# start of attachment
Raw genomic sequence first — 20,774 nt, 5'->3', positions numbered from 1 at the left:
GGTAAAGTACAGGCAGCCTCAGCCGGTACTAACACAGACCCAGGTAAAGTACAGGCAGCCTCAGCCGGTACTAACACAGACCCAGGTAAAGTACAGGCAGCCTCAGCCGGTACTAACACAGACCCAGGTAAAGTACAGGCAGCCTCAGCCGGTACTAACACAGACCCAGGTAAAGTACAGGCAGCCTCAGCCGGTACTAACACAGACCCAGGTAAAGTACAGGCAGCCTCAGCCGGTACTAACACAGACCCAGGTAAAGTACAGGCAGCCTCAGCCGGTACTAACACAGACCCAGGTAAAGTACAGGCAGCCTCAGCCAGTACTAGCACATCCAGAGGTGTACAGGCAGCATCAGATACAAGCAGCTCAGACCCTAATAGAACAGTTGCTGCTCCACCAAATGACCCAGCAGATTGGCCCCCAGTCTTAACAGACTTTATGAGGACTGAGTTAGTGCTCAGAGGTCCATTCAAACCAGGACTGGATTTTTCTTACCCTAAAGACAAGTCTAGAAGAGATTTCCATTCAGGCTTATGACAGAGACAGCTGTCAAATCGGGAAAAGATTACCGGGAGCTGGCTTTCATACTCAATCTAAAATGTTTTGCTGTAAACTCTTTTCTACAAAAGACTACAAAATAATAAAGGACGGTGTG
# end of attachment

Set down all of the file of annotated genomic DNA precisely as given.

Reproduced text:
Raw genomic sequence first — 20,774 nt, 5'->3', positions numbered from 1 at the left:
GGTAAAGTACAGGCAGCCTCAGCCGGTACTAACACAGACCCAGGTAAAGTACAGGCAGCCTCAGCCGGTACTAACACAGACCCAGGTAAAGTACAGGCAGCCTCAGCCGGTACTAACACAGACCCAGGTAAAGTACAGGCAGCCTCAGCCGGTACTAACACAGACCCAGGTAAAGTACAGGCAGCCTCAGCCGGTACTAACACAGACCCAGGTAAAGTACAGGCAGCCTCAGCCGGTACTAACACAGACCCAGGTAAAGTACAGGCAGCCTCAGCCGGTACTAACACAGACCCAGGTAAAGTACAGGCAGCCTCAGCCAGTACTAGCACATCCAGAGGTGTACAGGCAGCATCAGATACAAGCAGCTCAGACCCTAATAGAACAGTTGCTGCTCCACCAAATGACCCAGCAGATTGGCCCCCAGTCTTAACAGACTTTATGAGGACTGAGTTAGTGCTCAGAGGTCCATTCAAACCAGGACTGGATTTTTCTTACCCTAAAGACAAGTCTAGAAGAGATTTCCATTCAGGCTTATGACAGAGACAGCTGTCAAATCGGGAAAAGATTACCGGGAGCTGGCTTTCATACTCAATCTAAAATGTTTTGCTGTAAACTCTTTTCTACAAAAGACTACAAAATAATAAAGGACGGTGTG